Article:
When a chimichanga story is datelined Phoenix, you know you’ll have to read it with a gimlet eye. Make that a double. The chimichanga was essentially the city sandwich of Tucson when I briefly went to college there. But to cawcaw the other silliness: In the age of Chipotle, no one needs to have a burrito defined as a “tortilla wrap.” Burritos are actually king-size versions of the burros I grew up eating, not the other way around. “Fried corn tostada” is redundant, and whatever the hell Taco Bell serves is not a chalupa. And I assume there was a reason the perpetrator of the lobster chimichanga was not identified? As always, I wish the copy desk cutbacks had some benefit for my stock — did no one notice the caption contradicts the text? Mostly, though, you know things are bad when the Schnorrer has done more research. “His” dictionary of American food notes that Diana Kennedy describes chivichangas (cq) in Sonora in one of her early cookbooks. Plus I really kinda doubt anyone’s riled about a deep-fried burro “immigrating,” or thinking naming a state food will help more than recalling a Kkkrazy just did. Poke around on the series of tubes, though, and you’ll be left with the biggest question. When did two restaurants that less than a month ago were united in pushing for state recognition for the chimichanga start fighting over who invented it?
Post Category → lost in translation
70th & Lunt
As everyone addicted to it knows, Twitter is the wrong room for an altercation. But as everyone addicted it to it also knows, it is very hard to resist low-hanging baited fruit. So I should have clicked faster when I saw a big name in food wondering if anyone in my part of this little island had actually eaten at a restaurant most of us in these parts had never even heard of. But my point — who but a Brooklynite looking for fodder would bother? — got lost. I guess I came off the dummy for not having succumbed to acknowledging a place that, if it survives, will only do so for a few years because of the old location, location maxim. Having lived up in these parts for going on 30 years, though, I’m not too worried. With a plethora of restaurants opening as canteens for the priciest co-op in the city, the mediocrities that traditionally survived thanks to proximity to Lincoln Center curtains may have to try a little harder. As in: Make the natives restless. Or at least aware.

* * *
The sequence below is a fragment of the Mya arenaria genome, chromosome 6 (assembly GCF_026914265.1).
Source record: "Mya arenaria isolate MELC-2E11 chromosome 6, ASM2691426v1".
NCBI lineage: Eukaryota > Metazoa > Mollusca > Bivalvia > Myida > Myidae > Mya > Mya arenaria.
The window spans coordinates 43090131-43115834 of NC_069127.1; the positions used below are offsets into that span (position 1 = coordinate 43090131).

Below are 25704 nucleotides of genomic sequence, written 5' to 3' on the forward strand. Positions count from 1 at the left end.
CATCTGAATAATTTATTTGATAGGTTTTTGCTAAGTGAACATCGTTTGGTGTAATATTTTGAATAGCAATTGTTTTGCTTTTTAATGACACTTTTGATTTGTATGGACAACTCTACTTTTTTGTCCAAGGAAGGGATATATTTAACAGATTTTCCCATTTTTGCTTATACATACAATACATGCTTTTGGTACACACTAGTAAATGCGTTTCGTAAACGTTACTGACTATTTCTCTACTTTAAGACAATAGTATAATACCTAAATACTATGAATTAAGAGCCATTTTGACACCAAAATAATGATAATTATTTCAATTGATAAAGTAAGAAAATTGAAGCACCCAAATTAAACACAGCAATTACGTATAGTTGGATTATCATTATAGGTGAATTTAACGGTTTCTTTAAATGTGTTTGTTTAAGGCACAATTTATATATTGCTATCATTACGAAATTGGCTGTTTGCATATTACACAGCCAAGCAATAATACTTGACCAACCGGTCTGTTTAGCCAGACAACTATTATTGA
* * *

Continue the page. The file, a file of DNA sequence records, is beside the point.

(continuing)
Raifort. It’s very special. . .
Apparently I’m one of the few unexcited about the new iPhone app that will translate menus, although I could use its utility on some overwritten ones around town if indeed I had a real mobile. The best part of travel, beyond the memories you bank in your mental 401K, is learning. And deciphering a menu is the gateway to language in most countries where you would pack a pricey toy, at least in the West. The rituals of dinner are actually primitive lessons: You absorb the courtesy basics and the essentials (water, wine, check). But the bigger argument against instant understanding is that you lose the magic in the translation. Whenever we’re handed English menus in Italy or France, I ask for the real one; otherwise the most seductive dish sounds like “spaghetti with mushroom sauce” or “beef stew.” One of our most enjoyable moments at table came in a very elegant restaurant in Milan where no one spoke English and the waiter brought the chef out to explain what a beef dish was — he translated by showing us where it came from on his own body (the shoulder), which was a sight for my retirement fund. Anything like that is worth the risk of accidentally ordering cavallo or cervelle.
Friends & family, dreck division
Something must have been lost in translation in the hometown paper’s piece on how the French are receiving the “Julie & Julia” juggernaut. Personally, I am unaware of the “cliché of beef, baguette and canard farci,” although I would love to see a Willy Ronis shot of a Parisian kid rushing home with duck in hand. I have no idea how shellfish oil could replace mayonnaise in a crab cake. And WTF is “Julia Child with real fish”? Don’t even get me started on the description of Guy Savoy as merely “owner of the restaurant that bears his name in Paris.” Earth to Eighth Avenue: He’s now as American as Las Vegas.